I can’t tell you how many times I’ve seen people emulating this look from the “Byzantine Fashions” Dover Coloring Book by Tom Tierney and “Ancient Greek, Roman, and Byzantine Costume” by Mary G. Houston.
First of all, I want to say I have no issue with the images presented by Dover. They usually do a good job, but they have a hard time backing up their sources. When asked about that particular clothing style, especially the belt, I had no idea what their source was, and upon asking others, I got a lot of shrugs and odd statements such as, “Oh, the book says it’s a princess/prostitute/ancient Roman goddess.” Which only led to me getting more confused.
I’ve had the Tierney books for a while, both “Byzantine Fashions” coloring book and the paper dolls of Justinian and Theodora, which are adorable. They do provide a pretty solid idea of Byzantine styles based on artistic record. So don’t knock them, but don’t run off with them as a primo source, either.
This particular style intrigues me. Mostly because it’s almost always done with a V-neck. This seems wasteful, especially for the opulent, fabric hoarding Byzantines. So, I ran a brief Google search on “Bamberg textile” and…
Well that wasn’t very difficult to find. I yanked it right from Wikipedia. The note on the image reads:
The so-called “Bamberger Gunthertuch“, a Byzantine silk tapestry depicting a Byzantine emperor on his triumphant return from a campaign. He is crowned, bears the labarum and rides a white horse. Originally identified as Basil II (by A. Grabar), it is now accepted that he represents John I Tzimiskes on his return from the campaign against the Rus’ in Bulgaria. He is flanked by two female tychae, who personify Constantinople’s two demoi, the Blues and the Greens. The one on the right offers [possibly] a crown, and the one on the left a triumphal toupha headdress. The silk was acquired by Gunther, bishop of Bamberg, in 1064-5, and re-discovered on 22 December 1830 in his grave. The silk is now on display in the treasury of the Bamberg Cathedral.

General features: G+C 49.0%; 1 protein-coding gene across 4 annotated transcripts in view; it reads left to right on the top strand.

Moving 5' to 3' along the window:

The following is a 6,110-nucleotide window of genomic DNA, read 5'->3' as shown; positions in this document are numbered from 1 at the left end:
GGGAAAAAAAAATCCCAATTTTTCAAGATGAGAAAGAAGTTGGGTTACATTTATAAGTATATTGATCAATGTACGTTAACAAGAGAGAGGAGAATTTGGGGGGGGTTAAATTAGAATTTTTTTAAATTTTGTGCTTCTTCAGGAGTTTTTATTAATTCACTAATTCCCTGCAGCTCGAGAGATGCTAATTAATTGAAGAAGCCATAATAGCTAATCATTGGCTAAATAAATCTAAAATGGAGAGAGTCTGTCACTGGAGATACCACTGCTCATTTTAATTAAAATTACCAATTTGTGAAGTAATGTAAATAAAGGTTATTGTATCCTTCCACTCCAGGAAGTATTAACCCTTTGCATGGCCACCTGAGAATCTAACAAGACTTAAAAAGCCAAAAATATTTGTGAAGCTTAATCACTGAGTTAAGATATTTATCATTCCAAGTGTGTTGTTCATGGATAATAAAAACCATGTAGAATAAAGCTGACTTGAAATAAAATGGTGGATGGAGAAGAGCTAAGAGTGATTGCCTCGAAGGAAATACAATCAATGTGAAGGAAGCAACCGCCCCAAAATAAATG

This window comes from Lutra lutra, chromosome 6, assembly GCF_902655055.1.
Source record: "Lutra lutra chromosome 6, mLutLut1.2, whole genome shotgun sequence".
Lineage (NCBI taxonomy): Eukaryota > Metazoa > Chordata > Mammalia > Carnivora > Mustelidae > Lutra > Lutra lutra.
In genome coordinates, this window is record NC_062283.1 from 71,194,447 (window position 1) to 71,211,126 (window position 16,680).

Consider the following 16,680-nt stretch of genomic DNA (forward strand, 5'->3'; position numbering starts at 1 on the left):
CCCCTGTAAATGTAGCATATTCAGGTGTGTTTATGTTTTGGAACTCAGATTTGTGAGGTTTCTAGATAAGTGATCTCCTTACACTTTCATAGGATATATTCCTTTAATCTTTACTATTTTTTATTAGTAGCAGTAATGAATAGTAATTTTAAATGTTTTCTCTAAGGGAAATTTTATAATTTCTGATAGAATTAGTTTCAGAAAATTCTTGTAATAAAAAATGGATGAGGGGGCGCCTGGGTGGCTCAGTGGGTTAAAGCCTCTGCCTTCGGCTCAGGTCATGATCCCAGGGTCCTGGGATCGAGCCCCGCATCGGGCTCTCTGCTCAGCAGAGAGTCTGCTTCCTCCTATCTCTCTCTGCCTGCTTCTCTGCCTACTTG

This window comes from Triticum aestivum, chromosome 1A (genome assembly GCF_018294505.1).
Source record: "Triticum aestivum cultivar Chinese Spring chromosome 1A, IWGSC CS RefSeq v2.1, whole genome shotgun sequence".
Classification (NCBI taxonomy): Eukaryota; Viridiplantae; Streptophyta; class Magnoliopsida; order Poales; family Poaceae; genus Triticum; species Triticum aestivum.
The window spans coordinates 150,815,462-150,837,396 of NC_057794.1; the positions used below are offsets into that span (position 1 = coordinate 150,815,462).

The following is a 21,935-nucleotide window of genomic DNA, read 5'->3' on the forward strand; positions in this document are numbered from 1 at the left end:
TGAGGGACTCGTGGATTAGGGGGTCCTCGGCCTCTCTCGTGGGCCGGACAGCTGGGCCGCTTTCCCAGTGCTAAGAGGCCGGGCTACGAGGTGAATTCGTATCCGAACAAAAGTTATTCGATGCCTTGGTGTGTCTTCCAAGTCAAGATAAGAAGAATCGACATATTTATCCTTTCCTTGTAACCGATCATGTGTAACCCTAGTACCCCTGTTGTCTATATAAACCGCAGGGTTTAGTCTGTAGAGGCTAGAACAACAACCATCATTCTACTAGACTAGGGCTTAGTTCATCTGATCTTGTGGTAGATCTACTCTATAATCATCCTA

Well, there you have it. They aren’t princesses, they’re political parties.
Now, moving on. What are we looking at here as far as clothing goes? This is 10th Century, so it’s 100 years prior to my period (not that it’s ever really stopped me or anyone else in the SCA about being anachronistic with their anachronism.) And what I see, instead of any sort of fitted short sleeveless tunic, is the trusty stola. A woman’s garment that was somewhat carried over from the Classical period, only cut like a classical tunica, or “Roman Rectangle” as my friends and I like to call it. Here’s a Coptic-Byzantine stola:
You’re looking at an insanely simple garment. Almost tabard-like in nature, with minimal decoration. The ones depicted by the ladies in the textile fragment only have trim on the bottom, and it’s short enough to show off ornately decorated tunicae underneath, which seemed to be a popular look. This would explain the heavily gathered appearance on the Bamberg piece. After trying a stola for myself before, I can see why women would rather opt for the look portrayed in the Dover books, it’s a lot more flattering. Yeesh.
As far as that double hanging belt thing goes…uh…it doesn’t look like anything depicted in the textile at all. The woman to the right is wearing a belt, but that looks more like the end of a buckled belt than any extra ornamentation, and they certainly don’t have the spacing shown in the Dover illustrations. So that’s something that is certainly open to interpretation as far as design goes. I also really like the pink pallas, as I have a pink palla. 😉
It’s hard to say exactly if this was a commonly worn fashion. Much like the sideless surcoat debate, it may have been something only worn for ceremony and therefore depicted in art, or, as is common with Byzantine motifs, it’s hearkening back to the classical period of Rome. Either way, I hope that women looking for more information on this dress style have at least been able to get what they’re looking for from this little blurb. 🙂
One thought on “The illusive Dover dress debunked.”